button cells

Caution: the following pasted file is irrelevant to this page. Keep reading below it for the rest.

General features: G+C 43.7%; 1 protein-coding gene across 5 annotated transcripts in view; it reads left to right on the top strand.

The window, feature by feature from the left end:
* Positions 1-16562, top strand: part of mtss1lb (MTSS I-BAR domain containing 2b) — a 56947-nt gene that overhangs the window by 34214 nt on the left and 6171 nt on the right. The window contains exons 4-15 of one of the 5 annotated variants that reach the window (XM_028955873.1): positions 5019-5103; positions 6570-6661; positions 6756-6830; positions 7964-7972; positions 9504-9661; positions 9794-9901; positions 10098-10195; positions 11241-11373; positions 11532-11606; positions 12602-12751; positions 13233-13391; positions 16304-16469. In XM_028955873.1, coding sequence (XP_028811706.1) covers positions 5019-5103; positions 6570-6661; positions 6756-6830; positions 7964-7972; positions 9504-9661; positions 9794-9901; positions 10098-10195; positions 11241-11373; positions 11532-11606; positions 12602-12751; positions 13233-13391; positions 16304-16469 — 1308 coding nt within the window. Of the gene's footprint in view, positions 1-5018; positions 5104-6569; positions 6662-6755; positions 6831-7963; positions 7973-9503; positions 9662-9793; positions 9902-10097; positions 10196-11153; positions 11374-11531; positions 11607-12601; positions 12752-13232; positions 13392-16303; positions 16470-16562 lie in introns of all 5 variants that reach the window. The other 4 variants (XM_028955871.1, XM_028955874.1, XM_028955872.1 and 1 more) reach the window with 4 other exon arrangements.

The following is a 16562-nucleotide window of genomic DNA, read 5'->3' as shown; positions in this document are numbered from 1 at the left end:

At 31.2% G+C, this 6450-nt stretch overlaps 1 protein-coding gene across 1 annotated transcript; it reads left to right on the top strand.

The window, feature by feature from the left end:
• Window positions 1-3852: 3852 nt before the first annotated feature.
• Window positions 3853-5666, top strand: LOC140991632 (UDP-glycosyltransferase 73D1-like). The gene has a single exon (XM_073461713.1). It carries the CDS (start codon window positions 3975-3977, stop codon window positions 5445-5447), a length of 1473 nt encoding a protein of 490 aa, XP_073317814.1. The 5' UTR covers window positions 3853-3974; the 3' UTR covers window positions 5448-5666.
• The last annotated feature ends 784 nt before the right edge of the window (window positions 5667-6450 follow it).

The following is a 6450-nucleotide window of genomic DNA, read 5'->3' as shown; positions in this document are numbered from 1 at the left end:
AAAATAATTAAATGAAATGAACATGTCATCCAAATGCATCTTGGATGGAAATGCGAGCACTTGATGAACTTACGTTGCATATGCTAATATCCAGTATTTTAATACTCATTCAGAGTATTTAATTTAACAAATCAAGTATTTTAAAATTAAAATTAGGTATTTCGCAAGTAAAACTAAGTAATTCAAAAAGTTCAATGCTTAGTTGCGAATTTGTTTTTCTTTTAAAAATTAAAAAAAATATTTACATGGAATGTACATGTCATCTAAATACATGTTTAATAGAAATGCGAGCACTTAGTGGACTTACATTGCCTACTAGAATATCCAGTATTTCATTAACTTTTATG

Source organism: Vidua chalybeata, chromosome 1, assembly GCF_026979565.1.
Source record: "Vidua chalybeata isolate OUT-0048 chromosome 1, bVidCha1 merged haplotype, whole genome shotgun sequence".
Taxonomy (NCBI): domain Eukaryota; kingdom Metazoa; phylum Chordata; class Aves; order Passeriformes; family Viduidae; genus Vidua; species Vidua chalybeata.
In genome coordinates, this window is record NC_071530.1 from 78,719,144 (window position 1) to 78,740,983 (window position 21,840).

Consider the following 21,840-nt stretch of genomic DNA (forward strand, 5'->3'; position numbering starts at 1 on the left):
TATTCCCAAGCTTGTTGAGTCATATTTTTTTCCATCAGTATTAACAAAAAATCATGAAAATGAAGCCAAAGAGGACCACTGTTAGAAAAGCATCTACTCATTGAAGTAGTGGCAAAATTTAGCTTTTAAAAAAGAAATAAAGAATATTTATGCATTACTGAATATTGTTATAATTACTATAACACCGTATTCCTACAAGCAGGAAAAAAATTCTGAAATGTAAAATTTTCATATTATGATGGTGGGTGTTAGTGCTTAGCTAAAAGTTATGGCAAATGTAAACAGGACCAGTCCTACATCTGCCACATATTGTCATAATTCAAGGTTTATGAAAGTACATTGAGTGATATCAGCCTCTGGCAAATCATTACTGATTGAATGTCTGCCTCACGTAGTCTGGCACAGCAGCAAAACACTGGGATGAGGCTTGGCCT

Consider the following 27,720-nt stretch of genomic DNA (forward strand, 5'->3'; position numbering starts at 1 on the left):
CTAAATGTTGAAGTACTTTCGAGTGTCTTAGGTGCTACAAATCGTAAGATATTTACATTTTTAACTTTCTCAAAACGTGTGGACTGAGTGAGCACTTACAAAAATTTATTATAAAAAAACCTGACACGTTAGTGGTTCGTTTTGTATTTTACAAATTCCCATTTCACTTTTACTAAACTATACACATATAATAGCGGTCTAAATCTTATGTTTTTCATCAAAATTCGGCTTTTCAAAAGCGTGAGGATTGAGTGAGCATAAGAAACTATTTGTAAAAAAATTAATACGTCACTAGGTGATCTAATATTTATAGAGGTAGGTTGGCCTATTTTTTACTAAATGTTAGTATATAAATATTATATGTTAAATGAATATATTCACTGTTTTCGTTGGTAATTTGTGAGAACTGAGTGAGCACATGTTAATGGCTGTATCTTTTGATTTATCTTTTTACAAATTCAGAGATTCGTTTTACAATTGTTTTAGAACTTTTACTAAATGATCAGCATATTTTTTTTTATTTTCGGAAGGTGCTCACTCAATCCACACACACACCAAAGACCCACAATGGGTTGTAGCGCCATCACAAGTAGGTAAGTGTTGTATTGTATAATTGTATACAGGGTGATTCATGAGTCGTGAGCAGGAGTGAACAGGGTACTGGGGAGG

A watch battery or button cell is a small single cell battery shaped as a squat cylinder typically 5 to 25 mm in diameter and 1 to 6 mm high—like a button on a garment, hence the name. Button cells are used to power small portable electronics devices such as wrist watches, pocket calculators, artificial cardiac pacemakers, implantable cardiac defibrillators, and hearing aids. Lithium cells are generally similar but somewhat larger; they tend to be called either lithium cells or batteries or coin cells rather than button cells. Devices using button cells are usually designed to use a cell giving a long service life, typically well over a year in continuous use in a wristwatch. Most button cells have low self-discharge and hold their charge for a long time if not used. Higher-power devices such as hearing aids, where high capacity is important and low self-discharge less so as the cell will usually be used up before it has time to discharge, may use zinc-air cells which have much higher capacity for a given size, but discharge over a few weeks even if not used. Button cells are single cells, usually disposable primary cells. Common anode materials are zinc or lithium. Common cathode materials are manganese dioxide, silver oxide, carbon monofluoride, cupric oxide or oxygen from the air. Mercuric oxide button cells were formerly common, but are no longer available due to the toxicity and environmental hazard of mercury. A metal can forms the bottom body and positive terminal of the cell. The insulated top cap is the negative terminal. Cells of different chemical composition made in the same size are mechanically interchangeable. However, the composition can affect service life and voltage stability. Using the wrong cell may lead to short life or improper operation (for example, light metering on a camera requires a stable voltage, and silver cells are usually specified). Sometimes different cells of the same type and size and specified capacity in mAh are optimised for different loads by using different electrolytes, so that one may have longer service life, than the other if supplying a relatively high current.

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